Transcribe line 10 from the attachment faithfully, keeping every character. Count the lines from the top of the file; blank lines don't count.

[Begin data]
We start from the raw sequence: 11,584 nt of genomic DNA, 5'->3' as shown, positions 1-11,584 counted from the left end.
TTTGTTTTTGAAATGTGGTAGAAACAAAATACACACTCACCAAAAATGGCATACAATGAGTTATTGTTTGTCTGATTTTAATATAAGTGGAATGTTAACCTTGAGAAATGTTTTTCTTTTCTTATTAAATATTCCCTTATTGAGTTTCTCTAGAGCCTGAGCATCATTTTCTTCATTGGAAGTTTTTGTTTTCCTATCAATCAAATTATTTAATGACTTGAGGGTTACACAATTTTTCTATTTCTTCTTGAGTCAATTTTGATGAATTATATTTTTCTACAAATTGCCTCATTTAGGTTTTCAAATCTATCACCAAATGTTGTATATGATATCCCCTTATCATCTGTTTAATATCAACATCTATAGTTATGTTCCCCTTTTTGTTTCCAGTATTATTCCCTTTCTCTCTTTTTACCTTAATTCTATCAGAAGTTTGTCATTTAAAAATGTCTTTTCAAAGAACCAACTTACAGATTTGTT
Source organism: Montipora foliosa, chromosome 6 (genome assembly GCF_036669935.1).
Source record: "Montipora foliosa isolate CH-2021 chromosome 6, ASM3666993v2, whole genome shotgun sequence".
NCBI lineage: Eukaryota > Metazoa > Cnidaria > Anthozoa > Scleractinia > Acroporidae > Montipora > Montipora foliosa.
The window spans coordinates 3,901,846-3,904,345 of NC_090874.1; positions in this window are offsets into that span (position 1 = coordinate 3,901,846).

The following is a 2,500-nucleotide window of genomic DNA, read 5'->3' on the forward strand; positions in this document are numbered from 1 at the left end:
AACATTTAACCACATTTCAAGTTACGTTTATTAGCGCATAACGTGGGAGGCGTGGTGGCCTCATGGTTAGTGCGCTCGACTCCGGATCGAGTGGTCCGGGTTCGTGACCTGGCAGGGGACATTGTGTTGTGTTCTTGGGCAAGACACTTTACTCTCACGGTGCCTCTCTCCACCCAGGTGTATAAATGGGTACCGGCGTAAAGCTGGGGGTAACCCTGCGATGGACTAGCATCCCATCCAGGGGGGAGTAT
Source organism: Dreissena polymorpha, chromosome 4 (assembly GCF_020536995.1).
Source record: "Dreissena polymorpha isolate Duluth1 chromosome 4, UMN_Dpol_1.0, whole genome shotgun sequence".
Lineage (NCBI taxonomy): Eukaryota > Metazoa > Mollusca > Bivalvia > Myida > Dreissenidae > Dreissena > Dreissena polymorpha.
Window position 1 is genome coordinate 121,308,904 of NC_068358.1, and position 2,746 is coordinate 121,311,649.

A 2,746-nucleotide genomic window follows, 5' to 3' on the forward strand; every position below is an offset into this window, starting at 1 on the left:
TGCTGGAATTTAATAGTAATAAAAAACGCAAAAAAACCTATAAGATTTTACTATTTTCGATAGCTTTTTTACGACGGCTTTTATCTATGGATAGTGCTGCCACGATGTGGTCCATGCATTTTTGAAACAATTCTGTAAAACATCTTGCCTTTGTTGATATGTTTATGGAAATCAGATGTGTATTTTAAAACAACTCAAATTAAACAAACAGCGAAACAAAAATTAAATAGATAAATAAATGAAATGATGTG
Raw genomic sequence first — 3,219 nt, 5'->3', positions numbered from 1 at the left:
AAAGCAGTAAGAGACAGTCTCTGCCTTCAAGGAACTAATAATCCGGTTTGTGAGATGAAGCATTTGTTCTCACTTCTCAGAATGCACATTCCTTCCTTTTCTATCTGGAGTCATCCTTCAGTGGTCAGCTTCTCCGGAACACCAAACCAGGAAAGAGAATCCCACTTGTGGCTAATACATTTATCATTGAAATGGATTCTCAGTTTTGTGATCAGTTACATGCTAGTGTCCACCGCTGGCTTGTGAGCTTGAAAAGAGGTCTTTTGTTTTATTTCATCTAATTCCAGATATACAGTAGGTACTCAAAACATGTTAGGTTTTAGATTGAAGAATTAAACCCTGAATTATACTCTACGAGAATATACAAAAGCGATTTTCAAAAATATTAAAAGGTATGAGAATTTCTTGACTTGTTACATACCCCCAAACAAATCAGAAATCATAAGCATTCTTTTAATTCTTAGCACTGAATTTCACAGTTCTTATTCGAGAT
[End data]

Source record: "Dreissena polymorpha isolate Duluth1 chromosome 4, UMN_Dpol_1.0, whole genome shotgun sequence".